The Bears

Poetry / Brett Haymaker

:: The Bears ::

when I pedal home at four in the morning
these two guys were yelling 
although I think they were trying to sing.

They were yelling about ‘the bears’ 
with nobody but them on the street
everyone sleeping because they work 40+ hours a week 
or just waking up because two idiots are yelling 
GO BEARS outside their window and when I pedal past them
they yell, pointing at me with one of their fingers, heyhey! go
bearsgobearsgobears, and instead of hearing, yay! 
go bears! it is in my nature to hear:  Go, bear.  Go away.

And the finger pointing from the tip of their outstretched arms
does not point at me, but rather a place not here, a place
I ought to consider, so I responded by saying, Hey, why don’t you
shut up, and they responded by twisting one of their fingers 
up as if it were a candle plunged into a celebration cake
and I would have joined their merriment
always wanted to

but the merriment never suited me 
like it suits some
so instead I pedaled on
occasionally looking through the moving branches 
and with an open mouth 
I swallowed five thousand pointed stars 
proving I could 
be alone 
just me 
honey on my lips.

 

From the writer

:: Account ::

At the time I wrote this poem, I was work­ing a 4 a.m. – 12 p.m. shift at a gro­cery store, which required me to leave my house around 3 a.m.—just as the last rem­nants of drunk sports fans in the city stum­ble back to their homes, drunk-tex­ting old lovers, pee­ing in alleys, and accost­ing any oth­er per­son on the street with enthu­si­as­tic insights.

I don’t own a car and enjoy rid­ing my bike through the most­ly emp­ty, sleep­ing city—free to blow through stop signs and day­dream a bit along the way. So when I came across a pack of guys scream­ing some bull­shit song about a foot­ball team at an hour so many hard-work­ing peo­ple were using for sleep—I couldn’t keep qui­et. I had to lash out at them because, in that moment, they became prox­ies for every­thing in the dom­i­nant cul­ture that I detested—detested because, despite my repul­sion, I still seek “their” approval. As if a 9 – 5 job with a per­fect house and mar­riage is the life every­one wants and needs, and if you don’t have that you are not a true cit­i­zen of plan­et Amer­i­ca. I know it’s bull­shit, but that hasn’t stopped the mes­sages from being inter­nal­ized and regur­gi­tat­ed and used to look at myself with dis­dain. The poem is both a recog­ni­tion of the sor­row that accom­pa­nies that and a rebel­lion against it.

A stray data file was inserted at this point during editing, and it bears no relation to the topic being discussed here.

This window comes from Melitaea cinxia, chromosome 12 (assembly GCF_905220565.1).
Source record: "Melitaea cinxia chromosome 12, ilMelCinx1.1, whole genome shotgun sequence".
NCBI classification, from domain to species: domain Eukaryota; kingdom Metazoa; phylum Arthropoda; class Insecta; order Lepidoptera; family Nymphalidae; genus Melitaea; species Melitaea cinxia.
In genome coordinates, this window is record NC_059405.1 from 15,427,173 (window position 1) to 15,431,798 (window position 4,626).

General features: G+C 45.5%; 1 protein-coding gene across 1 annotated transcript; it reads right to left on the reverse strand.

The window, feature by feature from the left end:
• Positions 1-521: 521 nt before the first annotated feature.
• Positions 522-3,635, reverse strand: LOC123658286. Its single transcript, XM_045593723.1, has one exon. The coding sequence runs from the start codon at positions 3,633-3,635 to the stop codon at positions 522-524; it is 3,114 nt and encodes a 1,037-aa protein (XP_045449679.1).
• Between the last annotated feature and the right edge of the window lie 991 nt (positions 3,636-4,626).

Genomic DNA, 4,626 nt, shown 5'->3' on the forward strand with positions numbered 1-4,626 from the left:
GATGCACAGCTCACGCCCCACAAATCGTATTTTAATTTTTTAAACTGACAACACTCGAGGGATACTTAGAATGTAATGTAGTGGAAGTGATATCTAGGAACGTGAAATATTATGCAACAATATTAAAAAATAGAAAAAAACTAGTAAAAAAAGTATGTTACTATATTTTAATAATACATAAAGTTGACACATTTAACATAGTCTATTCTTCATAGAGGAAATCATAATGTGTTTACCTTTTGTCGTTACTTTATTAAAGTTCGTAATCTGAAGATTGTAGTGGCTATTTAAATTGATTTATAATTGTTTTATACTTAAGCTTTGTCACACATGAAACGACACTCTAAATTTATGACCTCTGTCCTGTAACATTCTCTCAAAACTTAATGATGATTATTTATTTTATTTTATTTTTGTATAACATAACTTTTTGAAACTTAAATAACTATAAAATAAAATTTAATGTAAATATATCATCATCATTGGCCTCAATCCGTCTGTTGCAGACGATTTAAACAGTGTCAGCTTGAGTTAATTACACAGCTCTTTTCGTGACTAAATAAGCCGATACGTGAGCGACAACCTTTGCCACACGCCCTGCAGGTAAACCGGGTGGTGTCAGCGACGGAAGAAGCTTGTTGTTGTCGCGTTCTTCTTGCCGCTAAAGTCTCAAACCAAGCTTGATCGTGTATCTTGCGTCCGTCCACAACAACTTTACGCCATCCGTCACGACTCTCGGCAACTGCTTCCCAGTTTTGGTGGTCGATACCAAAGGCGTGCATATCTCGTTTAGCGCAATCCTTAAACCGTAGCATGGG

I should also say that I had recent­ly re-read an old copy of Win­nie-the-Pooh—an excel­lent book—as well as Ger­ald Stern’s book of poems In Beau­ty Bright, both of which are in con­ver­sa­tion here.

 

Brett Hay­mak­er is the recip­i­ent of an MFA in Poet­ry from Drew Uni­ver­si­ty as well as a poet­ry fel­low­ship from Charles Uni­ver­si­ty in Prague where he stud­ied with Slo­vak-Amer­i­can poet and trans­la­tor James Ragan. In 2012, Brett won The Philadel­phia Inquir­er’s Nation­al Poet­ry Month com­pe­ti­tion. His poems have been pub­lished in Rat­ta­pal­lax and Wil­lows Wept Review. He cur­rent­ly lives in Chica­go, Illi­nois.